Plain English campaign news articles
Jobs jargon buster
- Created on Thursday, 02 October 2014 12:12
Plain English Campaign and City & Guilds have teamed up in a fight against ‘qualification confusion’.
According to a City & Guilds survey, almost half of London bosses ignore CVs that contain jargon or unfamiliar qualifications.
So, City & Guilds have responded by producing a new vocational curriculum and qualification, TechBac®, aimed at 14- to 19-year-olds. We’ve also worked with City & Guilds in launching a ‘jargon buster’ to help employers with educational jargon and acronyms.
- Created on Thursday, 02 October 2014 12:01
Apple have just launched their ‘Apple Watch’ to much worldwide interest, and it’s a typically sleek product from a great, innovative company. Though Apple’s Senior Vice President of Design, Jony Ive, has been a little too creative when describing their new device.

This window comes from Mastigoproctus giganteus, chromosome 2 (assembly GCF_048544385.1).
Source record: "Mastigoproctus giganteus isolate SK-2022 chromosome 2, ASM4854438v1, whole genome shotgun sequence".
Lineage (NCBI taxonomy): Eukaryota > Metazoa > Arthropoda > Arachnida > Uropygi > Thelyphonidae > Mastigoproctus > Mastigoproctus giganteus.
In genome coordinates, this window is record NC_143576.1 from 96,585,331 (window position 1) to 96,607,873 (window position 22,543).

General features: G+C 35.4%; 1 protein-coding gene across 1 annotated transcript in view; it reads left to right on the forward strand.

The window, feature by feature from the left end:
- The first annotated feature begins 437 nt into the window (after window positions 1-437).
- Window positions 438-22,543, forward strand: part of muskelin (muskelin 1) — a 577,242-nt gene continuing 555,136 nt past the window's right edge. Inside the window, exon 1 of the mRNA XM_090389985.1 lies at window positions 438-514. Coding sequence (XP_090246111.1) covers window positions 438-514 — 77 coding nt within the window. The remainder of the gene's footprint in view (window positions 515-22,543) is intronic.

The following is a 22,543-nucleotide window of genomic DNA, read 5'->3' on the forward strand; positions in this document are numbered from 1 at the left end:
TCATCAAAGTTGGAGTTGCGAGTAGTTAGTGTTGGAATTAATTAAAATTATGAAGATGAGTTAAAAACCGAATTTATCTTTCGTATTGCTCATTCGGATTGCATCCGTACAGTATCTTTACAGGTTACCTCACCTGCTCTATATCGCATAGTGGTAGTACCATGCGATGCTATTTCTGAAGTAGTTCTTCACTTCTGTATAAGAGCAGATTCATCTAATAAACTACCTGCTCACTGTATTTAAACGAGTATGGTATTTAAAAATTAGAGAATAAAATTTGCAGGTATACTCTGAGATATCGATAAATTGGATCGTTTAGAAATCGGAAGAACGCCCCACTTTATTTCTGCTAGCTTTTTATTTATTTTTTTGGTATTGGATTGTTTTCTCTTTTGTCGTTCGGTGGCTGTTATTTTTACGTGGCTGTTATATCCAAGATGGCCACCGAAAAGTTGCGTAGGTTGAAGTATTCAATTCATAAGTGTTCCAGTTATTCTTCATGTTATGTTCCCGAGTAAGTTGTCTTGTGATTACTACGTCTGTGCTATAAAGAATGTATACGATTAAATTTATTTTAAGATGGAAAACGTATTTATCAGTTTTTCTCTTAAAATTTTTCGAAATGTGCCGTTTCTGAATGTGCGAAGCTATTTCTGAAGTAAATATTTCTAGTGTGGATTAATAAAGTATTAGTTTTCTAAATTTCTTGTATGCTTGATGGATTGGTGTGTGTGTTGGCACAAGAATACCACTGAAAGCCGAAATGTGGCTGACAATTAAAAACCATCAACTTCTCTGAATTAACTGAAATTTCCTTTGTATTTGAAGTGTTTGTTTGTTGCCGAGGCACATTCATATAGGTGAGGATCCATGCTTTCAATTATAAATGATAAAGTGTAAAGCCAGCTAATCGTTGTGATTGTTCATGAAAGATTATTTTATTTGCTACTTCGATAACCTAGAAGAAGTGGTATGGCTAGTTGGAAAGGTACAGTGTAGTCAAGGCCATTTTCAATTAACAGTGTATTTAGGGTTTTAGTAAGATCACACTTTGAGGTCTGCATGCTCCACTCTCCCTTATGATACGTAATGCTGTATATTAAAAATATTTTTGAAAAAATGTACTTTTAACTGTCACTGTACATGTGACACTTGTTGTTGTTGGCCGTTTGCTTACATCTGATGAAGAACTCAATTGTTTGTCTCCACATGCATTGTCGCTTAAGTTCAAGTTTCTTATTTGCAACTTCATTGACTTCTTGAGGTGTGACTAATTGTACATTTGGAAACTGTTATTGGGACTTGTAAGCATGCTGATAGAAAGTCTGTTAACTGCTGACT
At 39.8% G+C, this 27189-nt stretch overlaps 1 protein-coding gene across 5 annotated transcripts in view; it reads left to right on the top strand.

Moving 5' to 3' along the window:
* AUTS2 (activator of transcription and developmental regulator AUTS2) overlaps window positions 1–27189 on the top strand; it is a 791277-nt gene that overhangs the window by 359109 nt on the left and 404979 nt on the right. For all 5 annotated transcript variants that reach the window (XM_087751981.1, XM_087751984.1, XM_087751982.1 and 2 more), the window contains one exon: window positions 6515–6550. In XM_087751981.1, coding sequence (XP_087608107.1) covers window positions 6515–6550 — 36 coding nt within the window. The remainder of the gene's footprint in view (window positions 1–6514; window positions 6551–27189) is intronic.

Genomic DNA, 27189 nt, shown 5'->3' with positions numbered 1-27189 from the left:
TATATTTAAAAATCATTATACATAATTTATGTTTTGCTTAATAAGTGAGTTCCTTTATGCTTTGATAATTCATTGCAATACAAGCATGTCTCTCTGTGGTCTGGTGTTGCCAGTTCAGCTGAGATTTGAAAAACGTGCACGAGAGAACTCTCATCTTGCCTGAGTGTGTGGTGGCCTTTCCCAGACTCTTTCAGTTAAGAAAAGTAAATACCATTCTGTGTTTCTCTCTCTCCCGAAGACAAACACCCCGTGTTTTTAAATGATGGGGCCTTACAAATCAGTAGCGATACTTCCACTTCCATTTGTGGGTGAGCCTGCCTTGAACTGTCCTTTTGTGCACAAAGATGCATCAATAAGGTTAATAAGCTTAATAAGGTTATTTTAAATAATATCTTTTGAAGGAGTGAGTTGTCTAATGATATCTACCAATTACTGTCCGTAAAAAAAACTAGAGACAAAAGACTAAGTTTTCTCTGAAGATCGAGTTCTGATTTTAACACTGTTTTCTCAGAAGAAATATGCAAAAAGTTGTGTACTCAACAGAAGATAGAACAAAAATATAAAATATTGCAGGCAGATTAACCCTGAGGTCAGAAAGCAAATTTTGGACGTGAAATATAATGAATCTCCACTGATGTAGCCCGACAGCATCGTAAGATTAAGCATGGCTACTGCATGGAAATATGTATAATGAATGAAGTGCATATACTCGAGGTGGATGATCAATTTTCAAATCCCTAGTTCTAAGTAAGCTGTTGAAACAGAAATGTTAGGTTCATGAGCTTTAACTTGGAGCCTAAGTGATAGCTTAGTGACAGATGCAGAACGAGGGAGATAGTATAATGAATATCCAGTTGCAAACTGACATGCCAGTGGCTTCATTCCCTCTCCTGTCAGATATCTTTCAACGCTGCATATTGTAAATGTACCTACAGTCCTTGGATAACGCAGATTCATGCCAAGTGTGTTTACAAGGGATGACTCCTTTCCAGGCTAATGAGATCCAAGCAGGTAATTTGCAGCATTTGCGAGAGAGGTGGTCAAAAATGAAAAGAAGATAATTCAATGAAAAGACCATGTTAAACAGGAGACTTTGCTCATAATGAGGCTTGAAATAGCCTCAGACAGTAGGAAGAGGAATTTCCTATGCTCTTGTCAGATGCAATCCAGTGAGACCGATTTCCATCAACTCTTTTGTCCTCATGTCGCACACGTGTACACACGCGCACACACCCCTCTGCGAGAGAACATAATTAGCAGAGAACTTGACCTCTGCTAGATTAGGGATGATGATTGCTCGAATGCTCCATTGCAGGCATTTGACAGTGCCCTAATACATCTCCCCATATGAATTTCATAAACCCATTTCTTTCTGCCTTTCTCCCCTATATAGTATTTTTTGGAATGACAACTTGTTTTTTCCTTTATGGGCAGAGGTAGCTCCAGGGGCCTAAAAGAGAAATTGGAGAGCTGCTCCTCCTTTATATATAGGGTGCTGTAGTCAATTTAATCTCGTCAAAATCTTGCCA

More government gobbledygook
- Created on Thursday, 02 October 2014 11:49
There have recently been plenty of calls for government and council documents to be rewritten in plain English – and talks over the Scottish Government’s Community Empowerment Bill have led to yet another.
The discussions have been spoiled for anyone other than those at the very top – it’s hard to imagine anyone else having a clue what ‘top-down capacity building’, ‘community anchor organisations’ or ‘third sector interfaces’ are.
- Created on Wednesday, 24 September 2014 09:58
Oxford City Council are under fire for trying to sneak through a hugely revamped land-development project under a conveniently confusing cloud of gobbledygook.
The residents of Wolvercote are understandably far from happy about the information available to them on a matter that could massively change their local environment and quality of life.
Retire the jargon
- Created on Thursday, 04 September 2014 10:05
The financial sector has taken a bit of a hit recently, with the fallout from the banking crisis and mis-sold PPIs severely damaging its reputation.
The Financial Conduct Authority (FCA), brought in to keep an eye on the use of jargon, over-complexity and misdirection in the industry, has overseen something of an improvement, and positive changes have been made.